Another thing worth being aware of is many children have sensory sensitivities, such as an inability to cut out sounds – notably background noise, which leads to difficulties concentrating. Other children may like loud noises and find it easier to concentrate while making a loud noise.

Finally, another point to be aware of is that children on the spectrum do not always perceive danger, therefore the rules in a gym need to be clear from the start, and understood, with a close eye on children who aren’t on the trampoline.

So in summary, when coaching – stick to a routine, keep instructions plain and simple and try to avoid information-overload! The best solution to helping a child is ofter to ask the parent or carer, who manage all of the child’s behaviours and may already have several mechanisms to help their child which you too could use to make the most of the time they have with you.

Hope that helps and if you have anything to add, please comment below!
Meantime… keep bouncing! 😉 ~ Bella Bounce

Sacrifices…

So those of you that follow my new Twitter account, (Hint Hint!) will already be aware that yesterday brought a difficult choice to make between coaching and training myself. I’m at the age now where there are loads of kids coming through better than me (well, currently the same as me, but they’re nearly half my age…) So I often debate with myself whether now is the time to give up doing Trampoline myself and start focussing on my coaching. Certainly if I gave one up I’d have a lot more time to focus on the other! But I always said I’d carry on until I stopped learning stuff/ progressing…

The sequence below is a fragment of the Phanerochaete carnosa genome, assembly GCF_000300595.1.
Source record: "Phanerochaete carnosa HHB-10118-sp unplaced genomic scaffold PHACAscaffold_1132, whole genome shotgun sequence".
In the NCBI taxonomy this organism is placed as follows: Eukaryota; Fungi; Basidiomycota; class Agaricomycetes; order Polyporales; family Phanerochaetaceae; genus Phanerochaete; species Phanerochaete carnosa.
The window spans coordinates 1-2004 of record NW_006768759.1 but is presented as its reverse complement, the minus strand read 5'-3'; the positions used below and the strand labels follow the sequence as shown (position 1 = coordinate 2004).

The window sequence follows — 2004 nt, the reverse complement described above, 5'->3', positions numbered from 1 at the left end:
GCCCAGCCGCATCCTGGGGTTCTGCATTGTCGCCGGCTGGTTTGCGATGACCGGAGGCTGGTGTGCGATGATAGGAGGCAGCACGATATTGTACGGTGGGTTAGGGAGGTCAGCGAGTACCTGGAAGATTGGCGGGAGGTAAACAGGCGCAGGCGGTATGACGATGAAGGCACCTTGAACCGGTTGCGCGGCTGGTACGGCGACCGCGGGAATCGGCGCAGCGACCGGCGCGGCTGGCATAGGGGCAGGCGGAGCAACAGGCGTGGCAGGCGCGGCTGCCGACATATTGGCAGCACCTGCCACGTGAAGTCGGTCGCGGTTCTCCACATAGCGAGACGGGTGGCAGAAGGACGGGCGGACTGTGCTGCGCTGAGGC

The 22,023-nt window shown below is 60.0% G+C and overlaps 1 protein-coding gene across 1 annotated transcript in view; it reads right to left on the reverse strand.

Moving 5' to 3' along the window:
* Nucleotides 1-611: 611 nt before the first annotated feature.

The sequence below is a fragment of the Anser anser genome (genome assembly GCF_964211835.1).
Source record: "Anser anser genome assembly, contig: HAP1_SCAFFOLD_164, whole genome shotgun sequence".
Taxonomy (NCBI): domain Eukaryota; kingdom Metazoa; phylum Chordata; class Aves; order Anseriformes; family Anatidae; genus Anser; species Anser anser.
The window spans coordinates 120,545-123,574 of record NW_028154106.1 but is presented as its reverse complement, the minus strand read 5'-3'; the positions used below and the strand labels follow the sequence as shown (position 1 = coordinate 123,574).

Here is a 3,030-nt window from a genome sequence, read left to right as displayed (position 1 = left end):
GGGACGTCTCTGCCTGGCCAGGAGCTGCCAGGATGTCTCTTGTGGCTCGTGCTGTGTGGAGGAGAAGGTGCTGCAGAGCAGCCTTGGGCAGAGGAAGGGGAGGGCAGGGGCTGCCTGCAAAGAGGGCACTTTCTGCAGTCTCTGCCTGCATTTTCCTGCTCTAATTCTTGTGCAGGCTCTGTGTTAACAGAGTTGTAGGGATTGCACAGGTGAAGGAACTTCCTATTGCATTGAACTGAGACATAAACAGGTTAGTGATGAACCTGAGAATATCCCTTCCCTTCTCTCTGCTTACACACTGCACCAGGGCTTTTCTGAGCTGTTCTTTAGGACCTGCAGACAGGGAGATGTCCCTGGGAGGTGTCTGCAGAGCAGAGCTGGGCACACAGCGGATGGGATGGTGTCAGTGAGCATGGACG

In hindsight, I don’t know if that was a realistic goalpost, because technically you can never stop improving if you work at it, so maybe I just wasn’t ready to stop when I said that. Although there is this one kid, Claire we’ll call her: she and I were training together last week, and I know she has potential and natural ability by the bucket load. It was abundantly clear when the two of us were working on the same drills and skills. What she grasped fairly quickly with control and awareness, I was still only just grasping with some control and very little awareness. I shouldn’t compare but, it’s tough to literally watch someone overtake you. Don’t get me wrong, I don’t begrudge her that at all, she’s a talented kid and I love watching her work at this kind of thing and celebrate the moment when it all ‘clicks’, it just begs the question whether I’d have just as much fun coaching as I do training. I might even find it more rewarding. Or maybe I’d just miss it and regret the sacrifice.

That brings me back to my sacrifice. I made one today when I decided to switch the leotard for the coaching Tee. It’s a great opportunity to work with kids that I don’t often work with, and a fantastic opportunity to develop as a coach in a different environment. I’ve been itching to work more with kids that are already somersaulting, ’cause I actually enjoy teaching line-outs and improving technique beyond a basic front and back somersault. There’s also the added bonus that as a newer/ less regular coach to them, I’m a bit of a novelty at the moment and they’re behaving like sponges, really trying to impress.

So today, it’s a sacrifice I’m willing to make, and I’ll catch up on my own training later on in the week. What sacrifices do you make in life? Do you regret them, or relish the new opportunities that come with that? I’d love to hear from you, so feel free to comment below. Meantime, keep bouncing! ~Bella 😉

Ps if I give up, my blog name doesn’t work as well!